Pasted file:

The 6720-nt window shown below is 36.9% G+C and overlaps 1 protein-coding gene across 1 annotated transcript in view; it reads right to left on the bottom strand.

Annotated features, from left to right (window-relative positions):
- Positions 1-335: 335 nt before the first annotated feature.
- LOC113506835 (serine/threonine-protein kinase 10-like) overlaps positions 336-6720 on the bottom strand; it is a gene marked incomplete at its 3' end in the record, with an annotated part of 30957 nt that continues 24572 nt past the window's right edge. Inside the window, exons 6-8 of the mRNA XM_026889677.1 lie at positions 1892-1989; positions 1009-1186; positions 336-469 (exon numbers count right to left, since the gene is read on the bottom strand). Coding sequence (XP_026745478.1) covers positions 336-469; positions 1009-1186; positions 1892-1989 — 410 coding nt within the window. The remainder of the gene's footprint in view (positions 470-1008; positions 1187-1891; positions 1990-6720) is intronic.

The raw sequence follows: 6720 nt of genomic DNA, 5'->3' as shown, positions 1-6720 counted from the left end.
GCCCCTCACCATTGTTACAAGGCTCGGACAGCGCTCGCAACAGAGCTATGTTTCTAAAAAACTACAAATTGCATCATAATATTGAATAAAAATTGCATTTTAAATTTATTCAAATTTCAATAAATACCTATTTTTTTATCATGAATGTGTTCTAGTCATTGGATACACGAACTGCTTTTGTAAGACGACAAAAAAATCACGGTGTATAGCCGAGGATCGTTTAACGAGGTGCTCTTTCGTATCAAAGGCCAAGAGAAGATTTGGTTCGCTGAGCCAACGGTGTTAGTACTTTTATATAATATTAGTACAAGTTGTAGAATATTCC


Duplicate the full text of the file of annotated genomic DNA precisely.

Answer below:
The 6720-nt window shown below is 36.9% G+C and overlaps 1 protein-coding gene across 1 annotated transcript in view; it reads right to left on the bottom strand.

Annotated features, from left to right (window-relative positions):
- Positions 1-335: 335 nt before the first annotated feature.
- LOC113506835 (serine/threonine-protein kinase 10-like) overlaps positions 336-6720 on the bottom strand; it is a gene marked incomplete at its 3' end in the record, with an annotated part of 30957 nt that continues 24572 nt past the window's right edge. Inside the window, exons 6-8 of the mRNA XM_026889677.1 lie at positions 1892-1989; positions 1009-1186; positions 336-469 (exon numbers count right to left, since the gene is read on the bottom strand). Coding sequence (XP_026745478.1) covers positions 336-469; positions 1009-1186; positions 1892-1989 — 410 coding nt within the window. The remainder of the gene's footprint in view (positions 470-1008; positions 1187-1891; positions 1990-6720) is intronic.

The raw sequence follows: 6720 nt of genomic DNA, 5'->3' as shown, positions 1-6720 counted from the left end.
GCCCCTCACCATTGTTACAAGGCTCGGACAGCGCTCGCAACAGAGCTATGTTTCTAAAAAACTACAAATTGCATCATAATATTGAATAAAAATTGCATTTTAAATTTATTCAAATTTCAATAAATACCTATTTTTTTATCATGAATGTGTTCTAGTCATTGGATACACGAACTGCTTTTGTAAGACGACAAAAAAATCACGGTGTATAGCCGAGGATCGTTTAACGAGGTGCTCTTTCGTATCAAAGGCCAAGAGAAGATTTGGTTCGCTGAGCCAACGGTGTTAGTACTTTTATATAATATTAGTACAAGTTGTAGAATATTCC